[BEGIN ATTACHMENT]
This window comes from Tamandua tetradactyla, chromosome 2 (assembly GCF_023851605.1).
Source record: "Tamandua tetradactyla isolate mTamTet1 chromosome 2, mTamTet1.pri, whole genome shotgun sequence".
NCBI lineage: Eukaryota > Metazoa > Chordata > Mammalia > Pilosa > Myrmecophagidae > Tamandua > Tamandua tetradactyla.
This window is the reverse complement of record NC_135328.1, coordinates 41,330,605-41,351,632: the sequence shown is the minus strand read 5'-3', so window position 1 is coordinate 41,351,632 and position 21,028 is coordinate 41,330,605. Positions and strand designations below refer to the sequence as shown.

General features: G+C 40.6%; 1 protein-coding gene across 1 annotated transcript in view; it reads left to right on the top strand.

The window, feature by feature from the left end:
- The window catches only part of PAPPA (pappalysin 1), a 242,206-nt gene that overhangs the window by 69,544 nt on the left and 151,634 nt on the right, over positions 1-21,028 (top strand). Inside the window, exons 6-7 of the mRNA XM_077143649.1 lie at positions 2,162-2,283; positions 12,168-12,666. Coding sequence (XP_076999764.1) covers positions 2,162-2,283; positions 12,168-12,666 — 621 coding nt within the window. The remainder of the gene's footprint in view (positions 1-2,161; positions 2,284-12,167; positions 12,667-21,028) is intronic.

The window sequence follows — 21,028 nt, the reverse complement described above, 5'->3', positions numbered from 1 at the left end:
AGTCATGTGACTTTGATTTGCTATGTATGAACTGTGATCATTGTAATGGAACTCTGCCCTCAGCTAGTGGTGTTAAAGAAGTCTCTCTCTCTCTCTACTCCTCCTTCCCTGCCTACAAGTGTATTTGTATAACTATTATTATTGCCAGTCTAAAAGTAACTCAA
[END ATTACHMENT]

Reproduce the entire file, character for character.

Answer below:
This window comes from Tamandua tetradactyla, chromosome 2 (assembly GCF_023851605.1).
Source record: "Tamandua tetradactyla isolate mTamTet1 chromosome 2, mTamTet1.pri, whole genome shotgun sequence".
NCBI lineage: Eukaryota > Metazoa > Chordata > Mammalia > Pilosa > Myrmecophagidae > Tamandua > Tamandua tetradactyla.
This window is the reverse complement of record NC_135328.1, coordinates 41,330,605-41,351,632: the sequence shown is the minus strand read 5'-3', so window position 1 is coordinate 41,351,632 and position 21,028 is coordinate 41,330,605. Positions and strand designations below refer to the sequence as shown.

General features: G+C 40.6%; 1 protein-coding gene across 1 annotated transcript in view; it reads left to right on the top strand.

The window, feature by feature from the left end:
- The window catches only part of PAPPA (pappalysin 1), a 242,206-nt gene that overhangs the window by 69,544 nt on the left and 151,634 nt on the right, over positions 1-21,028 (top strand). Inside the window, exons 6-7 of the mRNA XM_077143649.1 lie at positions 2,162-2,283; positions 12,168-12,666. Coding sequence (XP_076999764.1) covers positions 2,162-2,283; positions 12,168-12,666 — 621 coding nt within the window. The remainder of the gene's footprint in view (positions 1-2,161; positions 2,284-12,167; positions 12,667-21,028) is intronic.

The window sequence follows — 21,028 nt, the reverse complement described above, 5'->3', positions numbered from 1 at the left end:
AGTCATGTGACTTTGATTTGCTATGTATGAACTGTGATCATTGTAATGGAACTCTGCCCTCAGCTAGTGGTGTTAAAGAAGTCTCTCTCTCTCTCTACTCCTCCTTCCCTGCCTACAAGTGTATTTGTATAACTATTATTATTGCCAGTCTAAAAGTAACTCAA